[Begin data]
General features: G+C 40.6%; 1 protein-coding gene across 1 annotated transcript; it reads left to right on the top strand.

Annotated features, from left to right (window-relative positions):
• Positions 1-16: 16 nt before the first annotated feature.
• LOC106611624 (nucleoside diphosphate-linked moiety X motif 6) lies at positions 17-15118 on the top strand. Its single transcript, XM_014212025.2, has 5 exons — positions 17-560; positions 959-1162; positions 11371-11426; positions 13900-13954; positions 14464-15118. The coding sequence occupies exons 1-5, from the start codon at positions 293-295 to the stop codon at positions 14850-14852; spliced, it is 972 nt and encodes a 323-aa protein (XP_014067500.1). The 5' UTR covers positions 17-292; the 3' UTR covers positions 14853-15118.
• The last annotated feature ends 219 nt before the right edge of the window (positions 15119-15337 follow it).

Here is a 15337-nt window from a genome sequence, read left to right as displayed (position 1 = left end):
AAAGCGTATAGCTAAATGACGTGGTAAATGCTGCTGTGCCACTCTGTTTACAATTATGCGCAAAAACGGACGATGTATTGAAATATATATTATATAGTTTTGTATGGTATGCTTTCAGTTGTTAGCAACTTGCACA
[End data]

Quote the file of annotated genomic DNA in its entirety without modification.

General features: G+C 40.6%; 1 protein-coding gene across 1 annotated transcript; it reads left to right on the top strand.

Annotated features, from left to right (window-relative positions):
• Positions 1-16: 16 nt before the first annotated feature.
• LOC106611624 (nucleoside diphosphate-linked moiety X motif 6) lies at positions 17-15118 on the top strand. Its single transcript, XM_014212025.2, has 5 exons — positions 17-560; positions 959-1162; positions 11371-11426; positions 13900-13954; positions 14464-15118. The coding sequence occupies exons 1-5, from the start codon at positions 293-295 to the stop codon at positions 14850-14852; spliced, it is 972 nt and encodes a 323-aa protein (XP_014067500.1). The 5' UTR covers positions 17-292; the 3' UTR covers positions 14853-15118.
• The last annotated feature ends 219 nt before the right edge of the window (positions 15119-15337 follow it).

Here is a 15337-nt window from a genome sequence, read left to right as displayed (position 1 = left end):
AAAGCGTATAGCTAAATGACGTGGTAAATGCTGCTGTGCCACTCTGTTTACAATTATGCGCAAAAACGGACGATGTATTGAAATATATATTATATAGTTTTGTATGGTATGCTTTCAGTTGTTAGCAACTTGCACA